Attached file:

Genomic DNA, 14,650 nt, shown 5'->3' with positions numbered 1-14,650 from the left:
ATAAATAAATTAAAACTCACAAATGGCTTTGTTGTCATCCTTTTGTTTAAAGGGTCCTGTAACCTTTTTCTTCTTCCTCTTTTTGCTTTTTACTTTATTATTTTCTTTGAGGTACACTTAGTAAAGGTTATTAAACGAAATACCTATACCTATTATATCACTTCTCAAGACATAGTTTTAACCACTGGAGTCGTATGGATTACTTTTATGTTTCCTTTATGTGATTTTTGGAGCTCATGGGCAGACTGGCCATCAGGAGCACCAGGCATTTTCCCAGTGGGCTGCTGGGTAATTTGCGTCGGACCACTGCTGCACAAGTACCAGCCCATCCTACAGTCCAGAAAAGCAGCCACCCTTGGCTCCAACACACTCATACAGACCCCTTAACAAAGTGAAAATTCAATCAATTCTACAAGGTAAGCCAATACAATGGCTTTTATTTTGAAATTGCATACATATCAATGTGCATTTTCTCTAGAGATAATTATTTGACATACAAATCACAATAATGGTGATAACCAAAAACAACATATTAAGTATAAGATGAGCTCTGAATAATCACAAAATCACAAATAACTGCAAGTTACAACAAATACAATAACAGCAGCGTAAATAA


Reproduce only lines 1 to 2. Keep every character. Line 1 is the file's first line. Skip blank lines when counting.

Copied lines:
Genomic DNA, 14,650 nt, shown 5'->3' with positions numbered 1-14,650 from the left:
ATAAATAAATTAAAACTCACAAATGGCTTTGTTGTCATCCTTTTGTTTAAAGGGTCCTGTAACCTTTTTCTTCTTCCTCTTTTTGCTTTTTACTTTATTATTTTCTTTGAGGTACACTTAGTAAAGGTTATTAAACGAAATACCTATACCTATTATATCACTTCTCAAGACATAGTTTTAACCACTGGAGTCGTATGGATTACTTTTATGTTTCCTTTATGTGATTTTTGGAGCTCATGGGCAGACTGGCCATCAGGAGCACCAGGCATTTTCCCAGTGGGCTGCTGGGTAATTTGCGTCGGACCACTGCTGCACAAGTACCAGCCCATCCTACAGTCCAGAAAAGCAGCCACCCTTGGCTCCAACACACTCATACAGACCCCTTAACAAAGTGAAAATTCAATCAATTCTACAAGGTAAGCCAATACAATGGCTTTTATTTTGAAATTGCATACATATCAATGTGCATTTTCTCTAGAGATAATTATTTGACATACAAATCACAATAATGGTGATAACCAAAAACAACATATTAAGTATAAGATGAGCTCTGAATAATCACAAAATCACAAATAACTGCAAGTTACAACAAATACAATAACAGCAGCGTAAATAA